103(b) include the total return from all of the trust’s assets, those owned directly as well
as its interest in the IRA, the extent to which the trust will be subject to income tax on the portion of the IRA distribution that is allocated to principal, and the extent to which the income beneficiary will be subject to income tax on the amount that T distributes to the income beneficiary.

Example (6) B T is the trustee of a trust whose portfolio includes a large parcel of undeveloped real estate. T pays real property taxes on the undeveloped parcel from

income each year pursuant to Section 501(3). After considering the return from the trust’s portfolio as a whole and other relevant factors described in Section 104(b), T may exercise the power to adjust under Section 104(a) to transfer cash from principal to income in order to distribute to the income beneficiary an amount that T considers necessary to comply with Section 103(b).

Example (7) B T is the trustee of a trust whose portfolio includes an interest in a mutual fund that is sponsored by T. As the manager of the mutual fund, T charges the fund a management fee that reduces the amount available to distribute to the trust by $2,000. If the fee had been paid directly by the trust, one-half of the fee would have been paid from income under Section 501(1) and the other one-half would have been paid from principal under Section 502(a)(1). After considering the total return from the portfolio as a whole and other relevant factors described in Section 104(b), T may exercise its power to adjust under Section 104(a) by transferring $1,000, or half of the trust’s proportionate share of the fee, from principal to income.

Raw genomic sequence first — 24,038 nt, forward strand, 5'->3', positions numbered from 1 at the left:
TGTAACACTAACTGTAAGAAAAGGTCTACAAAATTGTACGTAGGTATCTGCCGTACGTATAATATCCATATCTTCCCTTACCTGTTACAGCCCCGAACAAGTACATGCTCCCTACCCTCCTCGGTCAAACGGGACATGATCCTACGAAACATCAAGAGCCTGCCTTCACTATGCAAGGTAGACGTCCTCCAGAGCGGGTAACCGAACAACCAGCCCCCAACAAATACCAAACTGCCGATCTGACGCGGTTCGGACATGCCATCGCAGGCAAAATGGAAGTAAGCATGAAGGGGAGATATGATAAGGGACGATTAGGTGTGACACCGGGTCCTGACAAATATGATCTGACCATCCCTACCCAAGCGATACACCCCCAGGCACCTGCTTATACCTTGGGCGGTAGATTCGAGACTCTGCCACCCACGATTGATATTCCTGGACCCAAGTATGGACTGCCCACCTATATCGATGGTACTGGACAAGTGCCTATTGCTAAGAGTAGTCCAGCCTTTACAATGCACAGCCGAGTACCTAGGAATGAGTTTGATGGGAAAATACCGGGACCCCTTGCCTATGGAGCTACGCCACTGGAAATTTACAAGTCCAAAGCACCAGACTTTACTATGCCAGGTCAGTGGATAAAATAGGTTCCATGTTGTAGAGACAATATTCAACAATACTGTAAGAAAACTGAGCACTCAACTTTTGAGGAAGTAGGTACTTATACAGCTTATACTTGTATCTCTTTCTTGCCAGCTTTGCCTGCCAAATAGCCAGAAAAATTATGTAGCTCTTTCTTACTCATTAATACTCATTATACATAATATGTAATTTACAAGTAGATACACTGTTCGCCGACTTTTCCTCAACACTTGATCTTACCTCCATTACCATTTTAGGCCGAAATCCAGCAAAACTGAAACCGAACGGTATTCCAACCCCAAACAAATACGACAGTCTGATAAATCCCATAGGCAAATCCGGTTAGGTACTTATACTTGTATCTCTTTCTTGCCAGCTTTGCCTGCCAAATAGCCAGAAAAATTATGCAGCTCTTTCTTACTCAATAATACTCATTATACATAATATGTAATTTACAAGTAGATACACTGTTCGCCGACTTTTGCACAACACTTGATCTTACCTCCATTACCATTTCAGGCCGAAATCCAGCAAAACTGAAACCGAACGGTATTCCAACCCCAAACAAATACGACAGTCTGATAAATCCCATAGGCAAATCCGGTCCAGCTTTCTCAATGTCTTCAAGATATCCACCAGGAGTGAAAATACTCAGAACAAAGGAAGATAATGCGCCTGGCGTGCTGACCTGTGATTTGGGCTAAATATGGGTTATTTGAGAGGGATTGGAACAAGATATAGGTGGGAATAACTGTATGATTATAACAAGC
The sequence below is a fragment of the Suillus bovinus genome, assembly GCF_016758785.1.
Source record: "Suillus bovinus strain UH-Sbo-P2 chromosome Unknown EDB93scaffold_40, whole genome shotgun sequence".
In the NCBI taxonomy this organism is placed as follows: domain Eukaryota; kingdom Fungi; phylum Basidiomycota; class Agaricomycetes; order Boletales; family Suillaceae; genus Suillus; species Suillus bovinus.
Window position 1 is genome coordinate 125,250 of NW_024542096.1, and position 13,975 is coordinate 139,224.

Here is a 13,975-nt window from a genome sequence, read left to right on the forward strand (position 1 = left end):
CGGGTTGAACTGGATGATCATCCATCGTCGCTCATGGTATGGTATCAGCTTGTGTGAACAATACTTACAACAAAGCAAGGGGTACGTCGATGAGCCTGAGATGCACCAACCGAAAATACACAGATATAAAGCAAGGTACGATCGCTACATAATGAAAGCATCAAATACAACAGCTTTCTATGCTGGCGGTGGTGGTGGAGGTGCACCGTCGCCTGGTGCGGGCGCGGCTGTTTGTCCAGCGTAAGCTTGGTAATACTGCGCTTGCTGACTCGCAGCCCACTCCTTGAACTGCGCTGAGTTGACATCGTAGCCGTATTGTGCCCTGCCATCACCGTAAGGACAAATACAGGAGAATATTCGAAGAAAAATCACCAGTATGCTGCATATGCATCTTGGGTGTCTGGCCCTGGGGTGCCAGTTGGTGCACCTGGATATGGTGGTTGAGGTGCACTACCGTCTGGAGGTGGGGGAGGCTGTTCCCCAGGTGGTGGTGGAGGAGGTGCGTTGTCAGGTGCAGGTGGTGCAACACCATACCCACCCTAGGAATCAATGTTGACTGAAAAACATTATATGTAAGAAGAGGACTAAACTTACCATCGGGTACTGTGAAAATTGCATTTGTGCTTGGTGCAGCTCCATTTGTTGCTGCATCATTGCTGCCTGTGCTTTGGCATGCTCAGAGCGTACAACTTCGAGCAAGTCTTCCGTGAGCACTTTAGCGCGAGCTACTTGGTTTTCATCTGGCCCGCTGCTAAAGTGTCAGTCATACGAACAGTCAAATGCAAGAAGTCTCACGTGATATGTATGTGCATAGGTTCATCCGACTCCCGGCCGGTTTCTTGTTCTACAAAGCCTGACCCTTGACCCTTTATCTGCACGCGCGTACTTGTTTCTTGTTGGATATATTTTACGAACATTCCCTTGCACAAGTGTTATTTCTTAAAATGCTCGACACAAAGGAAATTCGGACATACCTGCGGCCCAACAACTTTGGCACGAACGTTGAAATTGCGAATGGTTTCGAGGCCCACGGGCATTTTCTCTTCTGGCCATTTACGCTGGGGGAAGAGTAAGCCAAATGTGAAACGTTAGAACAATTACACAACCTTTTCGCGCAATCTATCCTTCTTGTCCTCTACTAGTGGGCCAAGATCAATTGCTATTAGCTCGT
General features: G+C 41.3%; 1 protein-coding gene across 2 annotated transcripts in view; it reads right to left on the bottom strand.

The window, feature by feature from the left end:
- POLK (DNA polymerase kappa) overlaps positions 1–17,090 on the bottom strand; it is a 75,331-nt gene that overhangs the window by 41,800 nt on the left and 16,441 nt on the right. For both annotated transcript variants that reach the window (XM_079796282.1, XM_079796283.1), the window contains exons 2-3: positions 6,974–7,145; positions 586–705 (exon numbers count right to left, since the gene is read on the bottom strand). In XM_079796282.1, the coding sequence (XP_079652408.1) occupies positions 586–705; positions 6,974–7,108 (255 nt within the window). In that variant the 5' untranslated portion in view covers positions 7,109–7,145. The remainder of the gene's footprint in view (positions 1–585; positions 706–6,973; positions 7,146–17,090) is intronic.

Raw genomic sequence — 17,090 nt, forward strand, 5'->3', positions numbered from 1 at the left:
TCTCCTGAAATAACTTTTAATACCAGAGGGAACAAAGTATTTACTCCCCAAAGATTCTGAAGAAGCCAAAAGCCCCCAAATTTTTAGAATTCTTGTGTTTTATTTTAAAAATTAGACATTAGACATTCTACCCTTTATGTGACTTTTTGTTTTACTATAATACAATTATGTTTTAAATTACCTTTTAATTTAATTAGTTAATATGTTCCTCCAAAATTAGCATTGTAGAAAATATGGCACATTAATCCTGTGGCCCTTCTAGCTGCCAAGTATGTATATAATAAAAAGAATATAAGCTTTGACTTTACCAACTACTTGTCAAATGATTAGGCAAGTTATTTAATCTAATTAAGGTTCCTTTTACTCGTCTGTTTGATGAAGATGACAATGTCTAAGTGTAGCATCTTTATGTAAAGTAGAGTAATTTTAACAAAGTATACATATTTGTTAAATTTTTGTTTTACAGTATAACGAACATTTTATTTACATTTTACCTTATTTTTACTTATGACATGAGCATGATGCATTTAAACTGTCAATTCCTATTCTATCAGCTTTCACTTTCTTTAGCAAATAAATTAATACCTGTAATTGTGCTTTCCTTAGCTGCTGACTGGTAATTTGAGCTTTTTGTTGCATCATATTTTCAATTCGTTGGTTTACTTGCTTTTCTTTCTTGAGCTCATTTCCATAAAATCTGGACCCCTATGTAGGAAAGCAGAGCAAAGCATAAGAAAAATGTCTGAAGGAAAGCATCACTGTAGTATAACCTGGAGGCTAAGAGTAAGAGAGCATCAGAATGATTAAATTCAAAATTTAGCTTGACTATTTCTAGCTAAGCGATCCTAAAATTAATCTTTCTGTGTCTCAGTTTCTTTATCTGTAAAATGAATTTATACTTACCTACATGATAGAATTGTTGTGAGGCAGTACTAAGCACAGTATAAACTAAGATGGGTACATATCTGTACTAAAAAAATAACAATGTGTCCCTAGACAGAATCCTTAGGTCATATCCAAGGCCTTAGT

SECTION 105. JUDICIAL CONTROL OF DISCRETIONARY POWER.

(a) The court may not order a fiduciary to change a decision to exercise or not to exercise a discretionary power conferred by this [Act] unless it determines that the decision was an abuse of the fiduciary’s discretion. A fiduciary’s decision is not an abuse of discretion merely because the court would have exercised the power in a different manner or would not have exercised the power.
(b) The decisions to which subsection (a) applies include:

(1) a decision under Section 104(a) as to whether and to what extent an amount should be transferred from principal to income or from income to principal.
(2) a decision regarding the factors that are relevant to the trust and its beneficiaries, the extent to which the factors are relevant, and the weight, if any, to be given to those factors, in deciding whether and to what extent to exercise the discretionary power conferred by Section 104(a).
(c) If the court determines that a fiduciary has abused the fiduciary’s discretion, the court may place the income and remainder beneficiaries in the positions they would have occupied if

the discretion had not been abused, according to the following rules: